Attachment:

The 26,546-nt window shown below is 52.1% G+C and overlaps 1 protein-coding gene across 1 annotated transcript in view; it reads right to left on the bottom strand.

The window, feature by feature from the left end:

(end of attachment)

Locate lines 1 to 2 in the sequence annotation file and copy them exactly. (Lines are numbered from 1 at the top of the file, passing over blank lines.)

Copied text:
The 26,546-nt window shown below is 52.1% G+C and overlaps 1 protein-coding gene across 1 annotated transcript in view; it reads right to left on the bottom strand.

The window, feature by feature from the left end: